puggy puggy 10:08 pm 23 Apr 11

urchin said :

i do agree it’s lazy governance.

That’s the bit that everyone is annoyed about, not the actual cut. The idea of a relatively fixed “efficiency dividend” every year, for ever and ever is stupid. We’re not in the business of producing y widgets for $x input, so how do you measure real efficiency gains? Yes, departments have outputs, but it’s so indirect.

urchin urchin 4:53 pm 23 Apr 11

vg said :

urchin said :

vg said :

Why doesn’t the government have the balls to call it what it is. Its an annual budget cut.

“a 0.25% across the board budget cut. however will we survive?”

When a department’s budget runs in the billions you might be able to understand what it means $ wise

yes, it will mean 0.25% less money. for every dollar they get they will have to cut 0.25 cents. for *two* whole years! oh my goodness. however will we survive. it’s the end of the world and we should treat it as such.

You don’t really keep up with federal government finances, do you? That’s on top of the ‘efficiency dividend’ they already fulfill.

But do tell, what else did your Cert II in Finance tell you?

??? what’s your point? it’s a 0.25% budget cut. that’s it. nothing more, nothing less. yes, on top of the existing “efficiency dividend” it comes to a whopping 1.5%… oh. my. god.

seems to me another symptom of how out of touch with reality some people in canberra are… look at the cuts being made in other countries and be glad you are only being asked to find another 0.25% to cut.

i don’t agree with the way the cut is being made (completely arbitrary) but seriously, let’s keep a little perspective here. I would rather see much deeper & more targeted cuts.

Ian Ian 12:19 pm 23 Apr 11

symba said :

. The govt should actually look at the cuts on a dept by dept basis, but that would actually take time.

I have a lot of sympathy for this view, although on the other hand, isn’t that the sort of thing the govt pays executives to do. If they can’t figure out a sensible program for cost takeout, I’d ask what the hell are they getting the executive salaries for? (and in doing so, have identified instant savings).

Wonder which agency will be the first to pull the usual budget cut stunt of getting rid of something cheap but high public profile, to embarass the govt into restoring the funds?

urchin urchin 10:38 am 23 Apr 11

puggy said :

urchin said :

oh my goodness. a 0.25% across the board budget cut. however will we survive?

Uh…this is an increase in the yearly reductions (or “increased efficiency), for perpetuity, that is on top of the coming budget cuts. My place is rumoured to be coping a 20% cut.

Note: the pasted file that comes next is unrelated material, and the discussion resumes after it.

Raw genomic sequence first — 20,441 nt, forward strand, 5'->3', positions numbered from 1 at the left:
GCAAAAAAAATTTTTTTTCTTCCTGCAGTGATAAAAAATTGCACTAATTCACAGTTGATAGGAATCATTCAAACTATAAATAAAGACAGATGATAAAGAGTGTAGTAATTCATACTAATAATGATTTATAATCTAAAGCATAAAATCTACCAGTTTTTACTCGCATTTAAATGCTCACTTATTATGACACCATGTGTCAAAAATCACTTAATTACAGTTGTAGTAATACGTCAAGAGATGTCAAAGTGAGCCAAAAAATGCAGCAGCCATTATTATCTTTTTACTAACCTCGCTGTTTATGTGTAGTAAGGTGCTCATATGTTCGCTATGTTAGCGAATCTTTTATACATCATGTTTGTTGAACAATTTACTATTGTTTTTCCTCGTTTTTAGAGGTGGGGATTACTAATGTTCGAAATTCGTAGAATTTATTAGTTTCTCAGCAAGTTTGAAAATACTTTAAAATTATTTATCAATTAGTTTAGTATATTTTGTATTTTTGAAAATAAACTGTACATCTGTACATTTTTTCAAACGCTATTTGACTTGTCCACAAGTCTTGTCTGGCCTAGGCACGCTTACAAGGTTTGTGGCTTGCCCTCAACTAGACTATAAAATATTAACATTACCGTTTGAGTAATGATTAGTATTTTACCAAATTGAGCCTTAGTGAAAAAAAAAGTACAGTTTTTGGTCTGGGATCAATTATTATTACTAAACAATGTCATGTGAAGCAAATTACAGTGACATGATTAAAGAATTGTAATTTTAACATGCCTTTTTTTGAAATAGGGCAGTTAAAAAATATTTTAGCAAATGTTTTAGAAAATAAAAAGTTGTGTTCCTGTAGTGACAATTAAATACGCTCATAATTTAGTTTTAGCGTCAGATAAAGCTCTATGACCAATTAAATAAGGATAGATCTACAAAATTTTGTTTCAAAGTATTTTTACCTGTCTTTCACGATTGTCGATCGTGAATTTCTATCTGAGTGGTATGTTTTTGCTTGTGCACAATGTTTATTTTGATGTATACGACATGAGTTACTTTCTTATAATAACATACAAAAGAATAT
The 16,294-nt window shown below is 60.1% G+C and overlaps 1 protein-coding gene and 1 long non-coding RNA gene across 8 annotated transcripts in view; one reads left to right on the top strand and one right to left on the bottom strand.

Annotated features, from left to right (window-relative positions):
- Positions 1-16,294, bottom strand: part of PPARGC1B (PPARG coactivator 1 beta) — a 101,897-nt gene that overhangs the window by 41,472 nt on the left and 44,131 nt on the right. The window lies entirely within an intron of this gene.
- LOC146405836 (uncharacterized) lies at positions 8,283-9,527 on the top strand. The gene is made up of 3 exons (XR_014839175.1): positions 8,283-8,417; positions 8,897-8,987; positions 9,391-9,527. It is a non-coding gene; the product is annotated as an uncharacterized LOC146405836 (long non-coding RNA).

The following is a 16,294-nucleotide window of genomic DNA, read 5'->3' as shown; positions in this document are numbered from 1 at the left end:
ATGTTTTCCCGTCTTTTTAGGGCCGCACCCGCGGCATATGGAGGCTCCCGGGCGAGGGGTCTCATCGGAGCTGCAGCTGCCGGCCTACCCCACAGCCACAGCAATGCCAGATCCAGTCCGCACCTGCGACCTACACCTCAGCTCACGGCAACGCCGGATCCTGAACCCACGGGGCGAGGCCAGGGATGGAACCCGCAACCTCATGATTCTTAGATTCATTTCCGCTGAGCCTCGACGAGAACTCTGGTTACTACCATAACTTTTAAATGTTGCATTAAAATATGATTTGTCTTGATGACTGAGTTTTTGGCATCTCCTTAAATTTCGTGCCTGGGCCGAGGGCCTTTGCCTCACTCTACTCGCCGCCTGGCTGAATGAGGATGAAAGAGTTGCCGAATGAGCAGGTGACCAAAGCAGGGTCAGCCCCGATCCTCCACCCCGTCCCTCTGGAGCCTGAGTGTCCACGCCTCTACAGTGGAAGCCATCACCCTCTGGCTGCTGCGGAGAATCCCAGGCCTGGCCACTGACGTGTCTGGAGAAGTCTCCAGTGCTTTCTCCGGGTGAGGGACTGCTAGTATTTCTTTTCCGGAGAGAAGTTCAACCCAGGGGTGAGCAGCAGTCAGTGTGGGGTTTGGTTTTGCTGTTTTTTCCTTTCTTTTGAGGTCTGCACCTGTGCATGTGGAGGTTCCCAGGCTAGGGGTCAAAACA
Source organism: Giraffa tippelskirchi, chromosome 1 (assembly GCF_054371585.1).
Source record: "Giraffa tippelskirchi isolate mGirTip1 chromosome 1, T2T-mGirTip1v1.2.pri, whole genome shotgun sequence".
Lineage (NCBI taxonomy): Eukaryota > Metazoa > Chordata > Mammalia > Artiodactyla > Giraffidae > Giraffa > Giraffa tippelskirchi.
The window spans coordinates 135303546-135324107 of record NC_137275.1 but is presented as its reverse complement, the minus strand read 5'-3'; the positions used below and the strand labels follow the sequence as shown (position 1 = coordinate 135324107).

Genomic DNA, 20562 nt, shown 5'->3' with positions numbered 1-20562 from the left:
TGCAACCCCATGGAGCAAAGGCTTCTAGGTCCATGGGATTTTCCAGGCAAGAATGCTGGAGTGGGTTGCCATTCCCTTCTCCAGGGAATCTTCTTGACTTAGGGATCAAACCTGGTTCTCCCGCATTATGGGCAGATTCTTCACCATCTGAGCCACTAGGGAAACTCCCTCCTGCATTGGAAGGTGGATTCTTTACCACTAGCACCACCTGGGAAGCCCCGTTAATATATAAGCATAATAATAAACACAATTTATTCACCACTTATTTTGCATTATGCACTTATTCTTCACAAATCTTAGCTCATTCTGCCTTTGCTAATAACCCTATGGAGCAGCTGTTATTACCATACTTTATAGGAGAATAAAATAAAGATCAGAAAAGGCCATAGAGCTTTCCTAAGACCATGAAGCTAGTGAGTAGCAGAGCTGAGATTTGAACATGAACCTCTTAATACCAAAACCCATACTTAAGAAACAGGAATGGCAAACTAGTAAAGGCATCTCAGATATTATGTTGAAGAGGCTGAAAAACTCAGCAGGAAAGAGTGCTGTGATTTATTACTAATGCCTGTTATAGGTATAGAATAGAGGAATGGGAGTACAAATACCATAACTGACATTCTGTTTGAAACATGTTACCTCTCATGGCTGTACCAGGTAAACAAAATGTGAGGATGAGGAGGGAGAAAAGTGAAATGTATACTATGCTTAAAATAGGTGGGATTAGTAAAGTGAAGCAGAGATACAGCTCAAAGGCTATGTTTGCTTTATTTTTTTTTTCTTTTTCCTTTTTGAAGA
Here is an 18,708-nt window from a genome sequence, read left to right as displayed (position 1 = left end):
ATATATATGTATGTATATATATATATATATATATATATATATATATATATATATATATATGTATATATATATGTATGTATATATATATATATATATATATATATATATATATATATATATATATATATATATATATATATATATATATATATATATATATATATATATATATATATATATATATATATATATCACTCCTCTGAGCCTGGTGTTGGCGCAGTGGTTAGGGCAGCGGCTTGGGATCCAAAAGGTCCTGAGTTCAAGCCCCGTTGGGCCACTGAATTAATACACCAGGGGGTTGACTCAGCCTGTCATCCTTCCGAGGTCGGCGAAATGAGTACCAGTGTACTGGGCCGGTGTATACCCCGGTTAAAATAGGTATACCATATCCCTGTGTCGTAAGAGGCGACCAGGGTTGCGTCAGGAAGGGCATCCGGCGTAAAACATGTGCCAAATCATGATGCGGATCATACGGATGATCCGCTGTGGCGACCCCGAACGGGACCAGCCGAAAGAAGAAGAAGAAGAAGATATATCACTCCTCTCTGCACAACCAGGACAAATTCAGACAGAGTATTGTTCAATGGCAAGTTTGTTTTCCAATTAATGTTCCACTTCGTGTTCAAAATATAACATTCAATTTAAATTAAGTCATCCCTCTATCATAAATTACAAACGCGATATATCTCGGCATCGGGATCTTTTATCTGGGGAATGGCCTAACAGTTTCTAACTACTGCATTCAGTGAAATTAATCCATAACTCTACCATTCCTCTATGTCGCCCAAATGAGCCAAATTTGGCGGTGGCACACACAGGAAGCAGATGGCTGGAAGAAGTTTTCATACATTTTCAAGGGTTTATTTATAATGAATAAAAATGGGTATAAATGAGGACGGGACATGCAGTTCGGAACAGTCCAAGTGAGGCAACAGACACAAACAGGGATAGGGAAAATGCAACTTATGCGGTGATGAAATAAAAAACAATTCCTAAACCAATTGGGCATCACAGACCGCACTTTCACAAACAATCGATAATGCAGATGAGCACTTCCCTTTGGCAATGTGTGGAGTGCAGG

well if you are copping a 20% cut the 0.25% “efficiency dividend” is just a drop in the bucket. 1/80th of the overall cut. again, tempest-teapot.

i do agree it’s lazy governance. what they should do is decide on priorities and make sure the priorities have sufficient funding to do their job properly and eliminate sections that they do not feel are priorities.

but as others have pointed out, that would require thought and effort so it ain’t gonna happen.

symba symba 9:25 am 23 Apr 11

Actually most small agencies run very close to the bone, especially the cultural sector. An extra 0.25% does have to result in loss of positions by not backfilling behind someone that leaves. As cost such as power and rent continue to increase. Giving the cuts decision to portfolio agencies will not result in any change in allocation. The govt should actually look at the cuts on a dept by dept basis, but that would actually take time.

puggy puggy 1:12 am 23 Apr 11

urchin said :

oh my goodness. a 0.25% across the board budget cut. however will we survive?

Uh…this is an increase in the yearly reductions (or “increased efficiency), for perpetuity, that is on top of the coming budget cuts. My place is rumoured to be coping a 20% cut.

vg vg 11:34 pm 22 Apr 11

urchin said :

vg said :

Why doesn’t the government have the balls to call it what it is. Its an annual budget cut.

“a 0.25% across the board budget cut. however will we survive?”

When a department’s budget runs in the billions you might be able to understand what it means $ wise

yes, it will mean 0.25% less money. for every dollar they get they will have to cut 0.25 cents. for *two* whole years! oh my goodness. however will we survive. it’s the end of the world and we should treat it as such.

You don’t really keep up with federal government finances, do you? That’s on top of the ‘efficiency dividend’ they already fulfill.

But do tell, what else did your Cert II in Finance tell you?

urchin urchin 8:47 pm 22 Apr 11

vg said :

Why doesn’t the government have the balls to call it what it is. Its an annual budget cut.

“a 0.25% across the board budget cut. however will we survive?”

When a department’s budget runs in the billions you might be able to understand what it means $ wise